Pre-EAS fire intervals decreased from the spatial extent of individual trees (1 m2), to sites (1 km2), to landscapes (100 km2) (Figure 5). Fire intervals on individual trees ranged from 1 yr to 38 yr at AAFB, and 1 yr to 90 yr at WMWR. Mean fire intervals on individual trees were 8.7 yr at AAFB and 19.8 yr at WMWR. At the site scale, fire intervals ranged from 1 yr to 35 yr (mean = 4.3) at AAFB, and 1 yr to 53 yr (mean = 8.0) at WMWR. At the landscape scale, fire intervals ranged from 1 yr to 24 yr (mean = 2.3) at AAFB, and 1 yr to 10 yr (mean = 3.2) at WMWR. The negative exponential equation relating pre-EAS period mean fire interval to spatial extent was given as:
where MFI = mean fire interval at the respective spatial extent, area is in km2 (Figure 5).
Fire scars on trees are spatially explicit data, which can be an advantage over other historical sources such as documentary records. For example, personal observations like Swallow’s (1859) commonly cited description of annually occurring fires in Missouri oak woodlands rarely include a spatial reference. Based on our results, annually occurring fires were limited (maximum of 10 times over a three-century period at the study site extent) and would not be the MFI of post oak woodlands, unless considering landscape fire occurrence rates for areas >3 km2 (based on Equation 1 and on fire data from four sites per landscape). Other evidence, such as experimental burn studies, also suggests that long-term frequent (<2 yr) to annual burning is too frequent to sustain tree recruitment in oak forest communities (Peterson and Reich 2001, Knapp et al. 2015). One explanation for how fires could have been reported to have historically burned annually while tree recruitment was sustained might be due to only portions of a given landscape burning in a single year when fire occurrence was reported.
Disturbances such as fire vary by spatial and temporal scales due to differences in influences of drivers and controls (Turner 1987). Understanding signatures in spatial and temporal dependence reveals clues to the type and relative importance of environmental controls. In the US, networks of historical fire scar data have shown how fire regime drivers and controls vary from tree to subcontinental scales, including their relevance to vegetation change, human populations and cultures, and climate conditions (Guyette et al. 2002, 2006; Taylor and Skinner 2003; Falk et al. 2011). In general, we found fire to be more frequent in Tennessee than in Oklahoma, particularly pre-EAS. This result is somewhat surprising considering that Tennessee sites are generally wetter, more humid, and not in a significantly more lightning-ignition prone region. Frequent fire regimes, particularly with the aforementioned conditions, are commonly attributed to anthropogenic influence (Guyette et al. 2002). McClain et al. (2010) found more frequent fires during a pre-EAS period in a post oak woodland in Illinois, USA (MFI = 1.97 yr from 1776 to 1850), while Guyette et al. (2003) found less frequent fires in a southern Indiana, USA, woodland (MFI = 23 yr from 1620 to 1820). Other studies exist from post oak woodlands in Oklahoma and Texas, USA, and these report pre-EAS MFIs between 3.3 yr to 6.7 yr (Clark et al. 2007, DeSantis et al. 2010, Allen and Palmer 2011, Stambaugh et al. 2011)—values that fall within the range of data presented here. All of the post oak fire data mentioned above were derived from sites within the western and north-central portion of the range of post oak and, therefore, may not characterize conditions farther east and south with wetter and warmer climates, varied vegetation and fuels, and differing fire regime characteristics (i.e., fire seasonality, ignition sources).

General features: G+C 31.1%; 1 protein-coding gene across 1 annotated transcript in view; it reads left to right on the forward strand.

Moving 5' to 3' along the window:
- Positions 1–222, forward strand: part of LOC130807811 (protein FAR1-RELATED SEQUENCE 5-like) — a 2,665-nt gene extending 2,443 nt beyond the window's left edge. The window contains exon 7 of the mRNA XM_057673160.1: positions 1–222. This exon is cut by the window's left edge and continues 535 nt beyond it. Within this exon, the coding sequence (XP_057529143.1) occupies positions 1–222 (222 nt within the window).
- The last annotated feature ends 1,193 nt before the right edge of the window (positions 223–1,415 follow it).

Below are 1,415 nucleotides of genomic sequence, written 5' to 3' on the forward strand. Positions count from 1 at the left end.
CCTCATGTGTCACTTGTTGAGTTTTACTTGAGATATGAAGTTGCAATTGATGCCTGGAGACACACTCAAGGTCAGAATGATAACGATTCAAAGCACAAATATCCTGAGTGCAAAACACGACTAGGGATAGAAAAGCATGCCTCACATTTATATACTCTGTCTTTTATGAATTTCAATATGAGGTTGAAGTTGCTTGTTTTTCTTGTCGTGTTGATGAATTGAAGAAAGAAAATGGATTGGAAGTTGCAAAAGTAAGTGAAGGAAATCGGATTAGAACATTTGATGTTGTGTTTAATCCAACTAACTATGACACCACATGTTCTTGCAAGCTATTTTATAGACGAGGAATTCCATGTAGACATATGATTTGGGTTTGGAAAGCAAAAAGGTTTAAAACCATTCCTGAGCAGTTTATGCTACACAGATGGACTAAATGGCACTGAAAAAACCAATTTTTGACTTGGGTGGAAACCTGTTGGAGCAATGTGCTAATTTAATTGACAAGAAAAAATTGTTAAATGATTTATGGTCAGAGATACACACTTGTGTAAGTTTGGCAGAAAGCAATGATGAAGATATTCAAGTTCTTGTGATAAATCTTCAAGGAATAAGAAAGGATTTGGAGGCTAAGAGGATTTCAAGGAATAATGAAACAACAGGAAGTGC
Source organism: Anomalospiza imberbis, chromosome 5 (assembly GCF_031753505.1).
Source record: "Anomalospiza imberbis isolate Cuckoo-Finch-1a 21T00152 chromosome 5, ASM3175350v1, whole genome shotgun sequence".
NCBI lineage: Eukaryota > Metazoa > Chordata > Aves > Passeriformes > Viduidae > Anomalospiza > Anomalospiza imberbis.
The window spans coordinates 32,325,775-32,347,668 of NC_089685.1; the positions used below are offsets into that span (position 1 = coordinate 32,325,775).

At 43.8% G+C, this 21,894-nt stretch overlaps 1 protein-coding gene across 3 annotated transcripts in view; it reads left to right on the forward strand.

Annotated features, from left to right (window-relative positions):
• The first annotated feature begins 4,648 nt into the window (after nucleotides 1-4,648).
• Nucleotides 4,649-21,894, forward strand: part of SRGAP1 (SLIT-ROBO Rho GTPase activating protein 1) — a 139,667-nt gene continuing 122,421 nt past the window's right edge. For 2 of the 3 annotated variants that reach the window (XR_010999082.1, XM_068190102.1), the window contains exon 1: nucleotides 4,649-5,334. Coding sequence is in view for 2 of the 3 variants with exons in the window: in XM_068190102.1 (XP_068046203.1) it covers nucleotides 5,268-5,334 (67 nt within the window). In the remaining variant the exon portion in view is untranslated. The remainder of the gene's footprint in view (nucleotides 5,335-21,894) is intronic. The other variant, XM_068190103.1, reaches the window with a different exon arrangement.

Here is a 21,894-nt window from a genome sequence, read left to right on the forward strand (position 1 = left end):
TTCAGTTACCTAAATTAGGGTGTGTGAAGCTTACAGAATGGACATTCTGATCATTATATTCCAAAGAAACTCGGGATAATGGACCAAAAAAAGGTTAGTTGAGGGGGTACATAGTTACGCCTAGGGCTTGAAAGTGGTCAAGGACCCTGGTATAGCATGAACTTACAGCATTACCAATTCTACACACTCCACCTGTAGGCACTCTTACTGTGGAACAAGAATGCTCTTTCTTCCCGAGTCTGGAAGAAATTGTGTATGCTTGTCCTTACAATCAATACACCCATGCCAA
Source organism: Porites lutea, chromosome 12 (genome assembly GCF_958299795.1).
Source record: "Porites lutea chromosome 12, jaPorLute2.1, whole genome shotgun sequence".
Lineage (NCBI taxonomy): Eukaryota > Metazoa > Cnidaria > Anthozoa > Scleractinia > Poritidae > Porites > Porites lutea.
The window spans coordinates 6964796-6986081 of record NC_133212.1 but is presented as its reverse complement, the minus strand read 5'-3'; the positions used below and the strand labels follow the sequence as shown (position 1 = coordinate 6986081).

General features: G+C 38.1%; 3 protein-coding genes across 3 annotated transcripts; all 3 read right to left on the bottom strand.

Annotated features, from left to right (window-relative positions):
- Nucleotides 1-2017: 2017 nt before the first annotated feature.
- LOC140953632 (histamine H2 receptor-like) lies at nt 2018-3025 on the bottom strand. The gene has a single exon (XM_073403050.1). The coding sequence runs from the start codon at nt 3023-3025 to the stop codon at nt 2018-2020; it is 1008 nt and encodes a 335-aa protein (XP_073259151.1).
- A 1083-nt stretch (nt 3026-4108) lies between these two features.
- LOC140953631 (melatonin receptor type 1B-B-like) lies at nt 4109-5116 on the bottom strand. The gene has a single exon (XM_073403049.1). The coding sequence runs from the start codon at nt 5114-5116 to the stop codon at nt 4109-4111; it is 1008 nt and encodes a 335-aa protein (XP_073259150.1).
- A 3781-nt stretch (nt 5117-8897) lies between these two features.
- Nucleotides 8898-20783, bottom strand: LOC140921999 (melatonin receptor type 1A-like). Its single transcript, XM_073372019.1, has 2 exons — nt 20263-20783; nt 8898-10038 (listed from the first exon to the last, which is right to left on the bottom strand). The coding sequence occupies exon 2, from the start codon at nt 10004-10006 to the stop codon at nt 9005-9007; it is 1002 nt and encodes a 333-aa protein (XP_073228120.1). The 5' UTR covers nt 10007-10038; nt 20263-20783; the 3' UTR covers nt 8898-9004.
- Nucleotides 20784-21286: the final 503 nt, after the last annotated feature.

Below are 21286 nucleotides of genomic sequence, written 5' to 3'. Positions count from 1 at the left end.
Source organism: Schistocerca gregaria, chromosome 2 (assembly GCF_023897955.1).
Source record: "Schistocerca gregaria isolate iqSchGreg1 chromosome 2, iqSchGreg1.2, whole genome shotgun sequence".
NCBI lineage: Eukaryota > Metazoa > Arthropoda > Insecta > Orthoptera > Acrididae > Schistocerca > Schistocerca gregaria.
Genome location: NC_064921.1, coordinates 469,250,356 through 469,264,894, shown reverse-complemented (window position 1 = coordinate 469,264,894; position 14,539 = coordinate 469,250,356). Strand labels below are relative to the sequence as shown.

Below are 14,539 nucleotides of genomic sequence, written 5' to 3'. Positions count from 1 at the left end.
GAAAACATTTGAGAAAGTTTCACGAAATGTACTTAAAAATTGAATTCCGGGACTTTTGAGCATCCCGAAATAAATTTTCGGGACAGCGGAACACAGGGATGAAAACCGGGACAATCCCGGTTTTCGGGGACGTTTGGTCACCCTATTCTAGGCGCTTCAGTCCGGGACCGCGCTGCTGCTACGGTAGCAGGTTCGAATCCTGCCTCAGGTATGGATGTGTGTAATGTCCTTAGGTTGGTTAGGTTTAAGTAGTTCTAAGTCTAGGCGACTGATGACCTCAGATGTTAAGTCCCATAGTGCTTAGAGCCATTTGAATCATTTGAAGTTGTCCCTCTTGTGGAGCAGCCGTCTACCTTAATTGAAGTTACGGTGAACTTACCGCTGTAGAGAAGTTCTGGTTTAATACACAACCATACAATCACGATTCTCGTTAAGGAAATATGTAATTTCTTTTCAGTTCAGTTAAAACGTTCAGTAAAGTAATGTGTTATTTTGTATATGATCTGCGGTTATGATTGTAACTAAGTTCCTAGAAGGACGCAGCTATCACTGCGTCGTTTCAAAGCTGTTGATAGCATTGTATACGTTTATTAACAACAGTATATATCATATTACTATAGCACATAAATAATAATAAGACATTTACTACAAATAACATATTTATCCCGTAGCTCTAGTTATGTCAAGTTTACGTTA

Scale dependence of historical fire regimes could influence fire management planning, the interpretation of natural and documentary archival data, and models that simulate landscape fire disturbance (e.g., LANDIS; Wang et al. 2014). In this study, fire scar data were used to explore the scale dependence of fire intervals from tree to landscape scales. Results describing how fire intervals vary by extent are among the first reported in the eastern US; additional studies are needed to test these findings. Fire scar wounding measurements paired with fire behavior and burn area information would likely improve relationships and interpretation at each extent. One expected bias of our fire scar data is that the frequency of fire recorded at the individual tree scale was probably lower than actually occurred due the fact that individual trees may not record all fire events. In this case, the characterization of mean fire interval at the individual tree extent could be more frequent than our model (Equation 1) would suggest. Additional biases may affect our results, such as our inability to randomly select study site locations within landscapes.